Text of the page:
The indications (clinical scenarios) were derived from common applications or anticipated uses, as well as from current clinical practice guidelines and results of studies examining device implantation. The 369 indications in this document were developed by a multidisciplinary writing group and scored by a separate independent technical panel on a scale of 1 to 9 to designate care that is Appropriate (median 7 to 9), May Be Appropriate (median 4 to 6), and Rarely Appropriate (median 1 to 3). The final ratings reflect the median score of the 17 technical panel members: 45% of the indications were rated as Appropriate, 33% were rated May Be Appropriate and 22% were rated Rarely Appropriate.
In general, Appropriate designations were assigned to scenarios for which clinical trial evidence and/or clinical experience was available that supported device implantation. By contrast, scenarios for which clinical trial evidence was limited or device implantation seemed reasonable for extenuating reasons were categorized as May Be Appropriate. Scenarios for which there were data showing harm, or no data were available, and medical judgment deemed device therapy ill-advised were categorized as Rarely Appropriate. For example, comorbidities including life expectancy and cognitive function impacted appropriateness ratings.
The Appropriate Use Criteria for ICD/CRT have the potential to enhance physician decision making, healthcare delivery, and reimbursement policy. Furthermore, recognition of clinical scenarios rated as May Be Appropriate facilitates the identification of areas that would benefit from future research.
In an effort to respond to the need for the rational use of cardiovascular services including imaging and invasive procedures in the delivery of high-quality care, the American College of Cardiology Foundation (ACCF) in collaboration with the Heart Rhythm Society (HRS) has undertaken a process to describe the appropriate use of implantable cardioverter-defibrillators (ICDs) and cardiac resynchronization therapy (CRT) for selected patient populations.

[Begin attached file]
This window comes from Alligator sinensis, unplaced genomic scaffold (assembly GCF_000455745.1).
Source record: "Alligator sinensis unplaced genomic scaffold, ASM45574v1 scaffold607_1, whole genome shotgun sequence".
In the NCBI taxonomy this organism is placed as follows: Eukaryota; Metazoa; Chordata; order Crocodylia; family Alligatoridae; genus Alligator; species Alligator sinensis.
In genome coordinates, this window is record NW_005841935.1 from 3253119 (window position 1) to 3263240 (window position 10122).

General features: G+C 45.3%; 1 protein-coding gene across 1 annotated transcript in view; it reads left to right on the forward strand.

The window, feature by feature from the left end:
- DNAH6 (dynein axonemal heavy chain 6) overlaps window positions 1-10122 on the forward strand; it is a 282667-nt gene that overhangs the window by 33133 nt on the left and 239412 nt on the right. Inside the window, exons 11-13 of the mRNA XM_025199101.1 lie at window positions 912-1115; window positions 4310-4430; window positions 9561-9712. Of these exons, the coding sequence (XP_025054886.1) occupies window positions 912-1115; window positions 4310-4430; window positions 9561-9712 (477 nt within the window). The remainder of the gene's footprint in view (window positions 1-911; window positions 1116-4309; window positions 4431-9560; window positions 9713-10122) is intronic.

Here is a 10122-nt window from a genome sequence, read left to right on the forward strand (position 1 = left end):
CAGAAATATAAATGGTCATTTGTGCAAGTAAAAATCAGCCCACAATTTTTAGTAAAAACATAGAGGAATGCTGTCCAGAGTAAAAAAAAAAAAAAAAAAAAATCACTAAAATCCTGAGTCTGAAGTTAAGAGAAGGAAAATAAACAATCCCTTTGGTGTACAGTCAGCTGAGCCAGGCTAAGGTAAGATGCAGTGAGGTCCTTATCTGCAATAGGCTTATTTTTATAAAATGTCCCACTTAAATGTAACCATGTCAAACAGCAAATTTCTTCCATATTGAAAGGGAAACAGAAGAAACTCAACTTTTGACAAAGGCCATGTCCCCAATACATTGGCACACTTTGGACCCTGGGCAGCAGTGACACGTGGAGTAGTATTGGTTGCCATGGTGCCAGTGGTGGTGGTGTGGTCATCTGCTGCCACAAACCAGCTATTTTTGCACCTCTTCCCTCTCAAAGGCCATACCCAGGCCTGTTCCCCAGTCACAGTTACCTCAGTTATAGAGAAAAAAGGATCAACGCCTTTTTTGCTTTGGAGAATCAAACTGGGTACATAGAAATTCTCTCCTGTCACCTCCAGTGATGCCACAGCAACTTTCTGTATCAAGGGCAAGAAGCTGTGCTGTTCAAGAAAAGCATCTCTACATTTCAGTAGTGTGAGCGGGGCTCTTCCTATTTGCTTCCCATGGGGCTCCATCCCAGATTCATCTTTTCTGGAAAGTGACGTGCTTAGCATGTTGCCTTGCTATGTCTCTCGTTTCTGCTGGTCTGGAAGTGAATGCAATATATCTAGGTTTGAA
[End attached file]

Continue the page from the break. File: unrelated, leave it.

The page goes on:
Appropriate use criteria (AUC) publications reflect an ongoing effort by the ACCF to critically and systematically create, review, and categorize clinical situations where physicians utilize diagnostic tests and procedures to care for patients with cardiovascular disease. The process is based on current understanding of the benefits and risks of the procedures examined. Although impossible to be entirely comprehensive given the wide diversity of clinical disease, the indications are meant to identify common clinical scenarios encompassing the majority of situations encountered in contemporary practice. Given the breadth of information they convey, the indications do not directly correspond to the Ninth Revision of the International Classification of Diseases system, as these codes do not include clinical information such as disease severity or symptom status.